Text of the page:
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Monday January 08, 2018

Vacant Residences Are Sites of 23.8K Fires Annually, Finds USFA

There were some 23,800 fires in vacant residential buildings per year in 2013-2015, according to estimates made available January 2 by the U.S. Fire Administration (USFA). They resulted in about 75 deaths, 200 injuries, and $785 million in property loss each year, and they represented about 6% of all residential fires. However, the agency deemed them potentially more troubling than fires in occupied homes, explaining:

"The surrounding nonvacant properties are also at risk when vacant residential buildings catch fire. It typically takes longer for vacant residential building fires to be detected, as there are no occupants to be alerted by the smell or sound of the fires or to respond to an alarm. Thus, the property loss is greater. In addition, if the fire has been intentionally set, especially with multiple ignition points, the damage can be greater, placing the lives of more individuals – firefighters, adjacent residents, and any squatters – in danger."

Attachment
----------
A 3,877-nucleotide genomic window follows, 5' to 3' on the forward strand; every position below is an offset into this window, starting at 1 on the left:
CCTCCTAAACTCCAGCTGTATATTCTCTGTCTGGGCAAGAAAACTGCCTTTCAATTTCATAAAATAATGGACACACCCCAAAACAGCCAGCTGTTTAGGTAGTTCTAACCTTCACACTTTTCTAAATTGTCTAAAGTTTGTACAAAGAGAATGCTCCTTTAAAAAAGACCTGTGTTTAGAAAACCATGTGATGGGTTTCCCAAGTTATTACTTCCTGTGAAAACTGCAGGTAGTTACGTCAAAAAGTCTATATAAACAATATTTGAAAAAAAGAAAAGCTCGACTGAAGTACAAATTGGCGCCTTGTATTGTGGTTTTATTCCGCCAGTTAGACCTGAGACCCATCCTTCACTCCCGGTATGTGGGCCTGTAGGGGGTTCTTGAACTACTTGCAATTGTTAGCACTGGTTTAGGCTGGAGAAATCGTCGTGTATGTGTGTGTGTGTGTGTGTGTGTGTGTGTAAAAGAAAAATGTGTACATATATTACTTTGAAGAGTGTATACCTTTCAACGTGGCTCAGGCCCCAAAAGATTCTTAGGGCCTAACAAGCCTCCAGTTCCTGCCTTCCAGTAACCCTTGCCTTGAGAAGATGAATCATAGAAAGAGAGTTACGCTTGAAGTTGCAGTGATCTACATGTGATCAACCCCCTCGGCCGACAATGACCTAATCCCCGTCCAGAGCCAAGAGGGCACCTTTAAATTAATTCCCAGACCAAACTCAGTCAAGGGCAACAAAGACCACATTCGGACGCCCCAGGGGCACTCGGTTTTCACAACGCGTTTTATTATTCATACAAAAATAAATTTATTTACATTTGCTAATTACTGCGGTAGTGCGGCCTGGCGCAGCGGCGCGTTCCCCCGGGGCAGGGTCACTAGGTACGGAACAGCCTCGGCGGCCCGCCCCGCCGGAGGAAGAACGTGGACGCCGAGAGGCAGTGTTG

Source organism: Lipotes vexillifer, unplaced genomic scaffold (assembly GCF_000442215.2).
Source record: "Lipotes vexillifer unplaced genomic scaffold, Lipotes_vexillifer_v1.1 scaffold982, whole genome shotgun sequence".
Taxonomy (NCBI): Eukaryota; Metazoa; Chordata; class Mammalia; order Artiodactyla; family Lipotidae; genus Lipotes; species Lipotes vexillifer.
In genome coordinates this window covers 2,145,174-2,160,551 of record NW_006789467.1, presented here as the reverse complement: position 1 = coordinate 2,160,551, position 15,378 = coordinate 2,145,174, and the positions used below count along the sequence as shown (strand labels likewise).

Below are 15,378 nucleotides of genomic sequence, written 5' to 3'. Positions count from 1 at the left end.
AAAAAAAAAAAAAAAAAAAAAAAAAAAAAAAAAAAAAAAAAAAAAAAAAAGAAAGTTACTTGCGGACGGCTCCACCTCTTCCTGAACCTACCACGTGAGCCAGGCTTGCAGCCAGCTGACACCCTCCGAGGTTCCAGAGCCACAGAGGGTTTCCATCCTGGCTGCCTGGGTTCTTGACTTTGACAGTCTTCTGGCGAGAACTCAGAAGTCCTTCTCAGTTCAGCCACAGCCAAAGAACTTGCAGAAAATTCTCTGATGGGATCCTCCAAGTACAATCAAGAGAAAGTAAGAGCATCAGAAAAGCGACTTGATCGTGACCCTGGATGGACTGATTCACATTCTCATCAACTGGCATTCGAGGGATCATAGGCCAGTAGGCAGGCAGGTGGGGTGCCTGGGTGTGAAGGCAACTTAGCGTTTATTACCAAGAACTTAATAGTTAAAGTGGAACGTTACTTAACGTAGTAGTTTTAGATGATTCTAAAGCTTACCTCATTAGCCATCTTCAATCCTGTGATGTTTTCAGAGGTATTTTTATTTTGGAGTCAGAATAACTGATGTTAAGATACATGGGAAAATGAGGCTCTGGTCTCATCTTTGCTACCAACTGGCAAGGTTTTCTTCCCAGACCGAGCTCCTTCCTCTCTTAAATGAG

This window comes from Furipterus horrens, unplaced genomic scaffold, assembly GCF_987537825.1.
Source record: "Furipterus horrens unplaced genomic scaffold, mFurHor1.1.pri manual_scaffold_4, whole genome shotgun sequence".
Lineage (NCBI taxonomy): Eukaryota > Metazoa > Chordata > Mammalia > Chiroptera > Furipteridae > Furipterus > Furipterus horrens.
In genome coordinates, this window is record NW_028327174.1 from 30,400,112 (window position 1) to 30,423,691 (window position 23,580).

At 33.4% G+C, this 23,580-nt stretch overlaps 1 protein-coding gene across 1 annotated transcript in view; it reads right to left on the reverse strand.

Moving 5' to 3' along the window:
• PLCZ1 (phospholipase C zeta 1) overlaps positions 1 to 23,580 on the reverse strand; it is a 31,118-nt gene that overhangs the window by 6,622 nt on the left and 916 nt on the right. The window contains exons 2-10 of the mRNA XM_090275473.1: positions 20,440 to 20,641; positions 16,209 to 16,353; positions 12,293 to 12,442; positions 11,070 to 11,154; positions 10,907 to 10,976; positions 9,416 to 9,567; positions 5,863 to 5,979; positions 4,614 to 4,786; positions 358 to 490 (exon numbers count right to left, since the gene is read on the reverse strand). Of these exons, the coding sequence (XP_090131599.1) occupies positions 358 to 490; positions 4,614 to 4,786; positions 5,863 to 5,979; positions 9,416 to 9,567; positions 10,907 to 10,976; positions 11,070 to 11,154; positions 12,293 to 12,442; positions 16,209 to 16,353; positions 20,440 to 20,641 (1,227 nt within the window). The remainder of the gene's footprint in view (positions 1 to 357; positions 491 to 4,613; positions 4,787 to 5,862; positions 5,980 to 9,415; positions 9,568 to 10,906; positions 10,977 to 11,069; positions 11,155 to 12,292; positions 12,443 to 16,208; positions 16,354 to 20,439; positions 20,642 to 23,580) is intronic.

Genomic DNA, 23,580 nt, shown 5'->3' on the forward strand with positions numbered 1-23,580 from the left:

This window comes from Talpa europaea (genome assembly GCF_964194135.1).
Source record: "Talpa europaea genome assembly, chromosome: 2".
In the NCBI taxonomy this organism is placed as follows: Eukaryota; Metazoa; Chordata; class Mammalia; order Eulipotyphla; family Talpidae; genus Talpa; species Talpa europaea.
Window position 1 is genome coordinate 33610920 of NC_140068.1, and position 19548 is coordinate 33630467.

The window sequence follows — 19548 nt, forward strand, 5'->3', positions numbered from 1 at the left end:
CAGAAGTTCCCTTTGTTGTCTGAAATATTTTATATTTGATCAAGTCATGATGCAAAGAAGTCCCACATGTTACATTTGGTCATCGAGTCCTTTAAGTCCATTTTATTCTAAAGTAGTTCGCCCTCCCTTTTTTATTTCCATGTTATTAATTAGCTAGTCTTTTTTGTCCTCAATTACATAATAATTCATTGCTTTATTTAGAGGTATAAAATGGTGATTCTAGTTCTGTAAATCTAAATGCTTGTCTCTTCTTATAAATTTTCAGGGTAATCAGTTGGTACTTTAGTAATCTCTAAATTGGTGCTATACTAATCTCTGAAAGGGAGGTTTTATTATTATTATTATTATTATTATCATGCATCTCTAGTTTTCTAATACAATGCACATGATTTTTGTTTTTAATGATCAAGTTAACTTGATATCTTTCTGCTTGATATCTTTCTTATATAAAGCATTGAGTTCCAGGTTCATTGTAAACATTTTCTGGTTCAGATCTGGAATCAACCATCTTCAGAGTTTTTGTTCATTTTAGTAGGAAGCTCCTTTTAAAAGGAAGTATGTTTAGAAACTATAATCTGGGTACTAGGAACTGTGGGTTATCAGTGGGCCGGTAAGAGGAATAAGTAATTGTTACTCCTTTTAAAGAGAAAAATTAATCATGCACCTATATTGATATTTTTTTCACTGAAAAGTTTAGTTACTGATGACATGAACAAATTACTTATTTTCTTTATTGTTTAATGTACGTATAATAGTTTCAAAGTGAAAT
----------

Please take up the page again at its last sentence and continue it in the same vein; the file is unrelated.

Some highlights of the report (bit.ly/2CFspI2) included:

  • Causes: Unknown (44.3%), intentional (18.7%), open flame (7.3%), other unintentional/careless (6.7%), electrical malfunction (4.2%), other heat (3.9%) under investigation (3.4%), exposure (2.9%), natural (2.1%), heating (1.6%), appliances (1.3%), cooking (1.1%), smoking (1.0%), other equipment (0.7%), equipment misoperation/ failure (0.5%) playing with heat source (0.3%).
  •  

  • Heat Sources: Undetermined (65.4%), open flame or smoking material (9.1%), powered equipment (8.3%), hot/smoldering objects (7.5%), another fire (4.1%), other (2.9%), chemical/natural (1.4%), multiple (1.3%), fireworks/explosives (1.0%).
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  • Contributing Factors: Material/product misuse (40.6%), fire spread/control (26.2%), electrical failure/malfunction (12.6%), other (12.6%), operational deficiency (4.3%), natural conditions (3.9%), mechanical failure/malfunction (3.0%), design/manufacture/installation deficiency (1.3%).